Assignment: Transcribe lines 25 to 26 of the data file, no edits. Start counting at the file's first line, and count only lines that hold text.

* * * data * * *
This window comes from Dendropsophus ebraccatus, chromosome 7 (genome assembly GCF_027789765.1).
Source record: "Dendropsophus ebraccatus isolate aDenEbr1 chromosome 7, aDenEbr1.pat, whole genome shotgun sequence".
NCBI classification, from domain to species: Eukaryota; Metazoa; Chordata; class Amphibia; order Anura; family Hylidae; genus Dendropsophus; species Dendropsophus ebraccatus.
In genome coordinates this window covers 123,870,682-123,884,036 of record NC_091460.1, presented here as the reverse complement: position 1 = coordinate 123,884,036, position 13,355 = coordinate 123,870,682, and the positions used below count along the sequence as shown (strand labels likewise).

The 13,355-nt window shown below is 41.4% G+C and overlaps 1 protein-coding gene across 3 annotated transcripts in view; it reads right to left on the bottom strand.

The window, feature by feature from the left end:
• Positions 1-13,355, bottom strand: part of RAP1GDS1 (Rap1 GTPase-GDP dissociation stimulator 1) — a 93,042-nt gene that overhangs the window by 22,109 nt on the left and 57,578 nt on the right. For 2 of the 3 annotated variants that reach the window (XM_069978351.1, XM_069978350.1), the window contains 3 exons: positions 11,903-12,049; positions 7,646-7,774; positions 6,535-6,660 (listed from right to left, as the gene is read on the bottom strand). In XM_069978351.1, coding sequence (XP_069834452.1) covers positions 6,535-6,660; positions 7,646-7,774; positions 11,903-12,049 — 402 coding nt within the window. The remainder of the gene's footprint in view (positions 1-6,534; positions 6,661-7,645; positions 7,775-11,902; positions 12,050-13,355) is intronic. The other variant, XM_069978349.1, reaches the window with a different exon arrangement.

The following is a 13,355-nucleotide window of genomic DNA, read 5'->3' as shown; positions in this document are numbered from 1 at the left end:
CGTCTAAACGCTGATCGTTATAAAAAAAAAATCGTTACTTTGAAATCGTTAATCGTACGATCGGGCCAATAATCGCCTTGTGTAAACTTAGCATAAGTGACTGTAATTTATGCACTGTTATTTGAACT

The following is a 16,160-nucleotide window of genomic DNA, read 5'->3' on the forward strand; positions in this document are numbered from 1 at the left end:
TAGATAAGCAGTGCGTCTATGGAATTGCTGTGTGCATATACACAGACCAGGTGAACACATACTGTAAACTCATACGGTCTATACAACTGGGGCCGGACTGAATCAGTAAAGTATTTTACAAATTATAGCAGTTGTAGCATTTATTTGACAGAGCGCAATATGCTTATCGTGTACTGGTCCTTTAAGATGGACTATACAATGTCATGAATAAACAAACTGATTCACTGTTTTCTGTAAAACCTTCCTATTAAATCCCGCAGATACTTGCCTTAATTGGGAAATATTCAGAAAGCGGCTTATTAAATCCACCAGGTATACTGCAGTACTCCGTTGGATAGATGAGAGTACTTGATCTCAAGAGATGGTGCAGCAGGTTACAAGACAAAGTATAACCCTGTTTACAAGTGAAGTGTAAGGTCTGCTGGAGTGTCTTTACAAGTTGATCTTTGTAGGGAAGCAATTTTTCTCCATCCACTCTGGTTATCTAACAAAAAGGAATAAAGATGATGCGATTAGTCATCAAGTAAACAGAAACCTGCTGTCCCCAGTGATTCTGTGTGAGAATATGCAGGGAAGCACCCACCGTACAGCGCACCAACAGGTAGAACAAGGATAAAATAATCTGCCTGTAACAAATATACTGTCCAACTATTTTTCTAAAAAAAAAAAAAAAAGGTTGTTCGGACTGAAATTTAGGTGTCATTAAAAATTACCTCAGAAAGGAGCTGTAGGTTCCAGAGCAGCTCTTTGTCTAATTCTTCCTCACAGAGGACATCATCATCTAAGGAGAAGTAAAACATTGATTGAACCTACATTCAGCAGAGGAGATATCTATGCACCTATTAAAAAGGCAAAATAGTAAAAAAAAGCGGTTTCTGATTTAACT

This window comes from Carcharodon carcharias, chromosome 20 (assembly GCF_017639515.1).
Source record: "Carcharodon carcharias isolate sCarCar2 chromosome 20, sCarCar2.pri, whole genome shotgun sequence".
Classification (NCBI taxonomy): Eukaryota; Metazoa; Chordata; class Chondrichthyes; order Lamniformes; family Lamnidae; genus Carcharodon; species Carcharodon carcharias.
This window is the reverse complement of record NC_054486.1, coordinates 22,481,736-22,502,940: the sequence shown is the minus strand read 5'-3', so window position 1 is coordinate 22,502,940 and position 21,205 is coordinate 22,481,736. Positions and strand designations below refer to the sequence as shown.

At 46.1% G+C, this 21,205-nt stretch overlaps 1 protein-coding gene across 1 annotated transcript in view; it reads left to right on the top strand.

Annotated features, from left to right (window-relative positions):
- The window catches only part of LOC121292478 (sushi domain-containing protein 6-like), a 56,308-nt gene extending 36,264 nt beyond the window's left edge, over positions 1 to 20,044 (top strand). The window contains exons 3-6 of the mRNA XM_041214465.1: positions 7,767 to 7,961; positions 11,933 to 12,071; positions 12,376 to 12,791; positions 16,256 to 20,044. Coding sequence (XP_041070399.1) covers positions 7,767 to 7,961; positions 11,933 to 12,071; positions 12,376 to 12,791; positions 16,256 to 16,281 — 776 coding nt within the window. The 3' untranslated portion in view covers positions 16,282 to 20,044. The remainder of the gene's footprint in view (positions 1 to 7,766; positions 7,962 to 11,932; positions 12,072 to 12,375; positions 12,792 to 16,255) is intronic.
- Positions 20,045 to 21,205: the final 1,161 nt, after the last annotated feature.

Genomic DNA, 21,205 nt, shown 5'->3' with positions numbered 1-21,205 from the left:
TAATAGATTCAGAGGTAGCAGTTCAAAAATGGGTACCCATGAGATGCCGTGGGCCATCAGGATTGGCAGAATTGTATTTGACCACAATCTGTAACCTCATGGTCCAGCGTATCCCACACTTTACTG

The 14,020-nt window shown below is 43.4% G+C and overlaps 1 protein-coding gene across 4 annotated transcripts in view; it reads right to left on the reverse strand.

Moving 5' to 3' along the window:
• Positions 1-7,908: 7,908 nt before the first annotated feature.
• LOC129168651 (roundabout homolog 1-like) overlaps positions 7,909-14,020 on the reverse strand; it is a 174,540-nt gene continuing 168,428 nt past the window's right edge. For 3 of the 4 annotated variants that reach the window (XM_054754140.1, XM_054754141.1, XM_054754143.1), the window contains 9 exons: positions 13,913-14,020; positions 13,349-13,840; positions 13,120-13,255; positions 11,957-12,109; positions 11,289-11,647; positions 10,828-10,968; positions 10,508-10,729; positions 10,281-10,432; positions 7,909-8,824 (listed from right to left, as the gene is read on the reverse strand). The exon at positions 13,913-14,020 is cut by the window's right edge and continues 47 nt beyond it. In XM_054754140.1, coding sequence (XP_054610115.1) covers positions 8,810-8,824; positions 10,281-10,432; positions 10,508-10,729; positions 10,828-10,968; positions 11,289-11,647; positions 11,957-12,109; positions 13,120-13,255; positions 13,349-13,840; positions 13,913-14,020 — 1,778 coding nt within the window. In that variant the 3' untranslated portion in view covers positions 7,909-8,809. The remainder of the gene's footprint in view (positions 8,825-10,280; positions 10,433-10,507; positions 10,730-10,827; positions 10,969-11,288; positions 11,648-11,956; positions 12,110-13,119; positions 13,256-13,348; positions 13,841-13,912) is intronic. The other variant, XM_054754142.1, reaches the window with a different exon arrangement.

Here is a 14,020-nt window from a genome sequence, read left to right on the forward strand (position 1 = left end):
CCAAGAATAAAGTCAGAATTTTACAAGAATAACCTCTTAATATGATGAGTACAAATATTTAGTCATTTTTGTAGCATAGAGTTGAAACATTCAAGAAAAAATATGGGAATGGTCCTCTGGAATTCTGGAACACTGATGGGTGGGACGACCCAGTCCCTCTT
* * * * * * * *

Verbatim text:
• LOC129168651 (roundabout homolog 1-like) overlaps positions 7,909-14,020 on the reverse strand; it is a 174,540-nt gene continuing 168,428 nt past the window's right edge. For 3 of the 4 annotated variants that reach the window (XM_054754140.1, XM_054754141.1, XM_054754143.1), the window contains 9 exons: positions 13,913-14,020; positions 13,349-13,840; positions 13,120-13,255; positions 11,957-12,109; positions 11,289-11,647; positions 10,828-10,968; positions 10,508-10,729; positions 10,281-10,432; positions 7,909-8,824 (listed from right to left, as the gene is read on the reverse strand). The exon at positions 13,913-14,020 is cut by the window's right edge and continues 47 nt beyond it. In XM_054754140.1, coding sequence (XP_054610115.1) covers positions 8,810-8,824; positions 10,281-10,432; positions 10,508-10,729; positions 10,828-10,968; positions 11,289-11,647; positions 11,957-12,109; positions 13,120-13,255; positions 13,349-13,840; positions 13,913-14,020 — 1,778 coding nt within the window. In that variant the 3' untranslated portion in view covers positions 7,909-8,809. The remainder of the gene's footprint in view (positions 8,825-10,280; positions 10,433-10,507; positions 10,730-10,827; positions 10,969-11,288; positions 11,648-11,956; positions 12,110-13,119; positions 13,256-13,348; positions 13,841-13,912) is intronic. The other variant, XM_054754142.1, reaches the window with a different exon arrangement.

Here is a 14,020-nt window from a genome sequence, read left to right on the forward strand (position 1 = left end):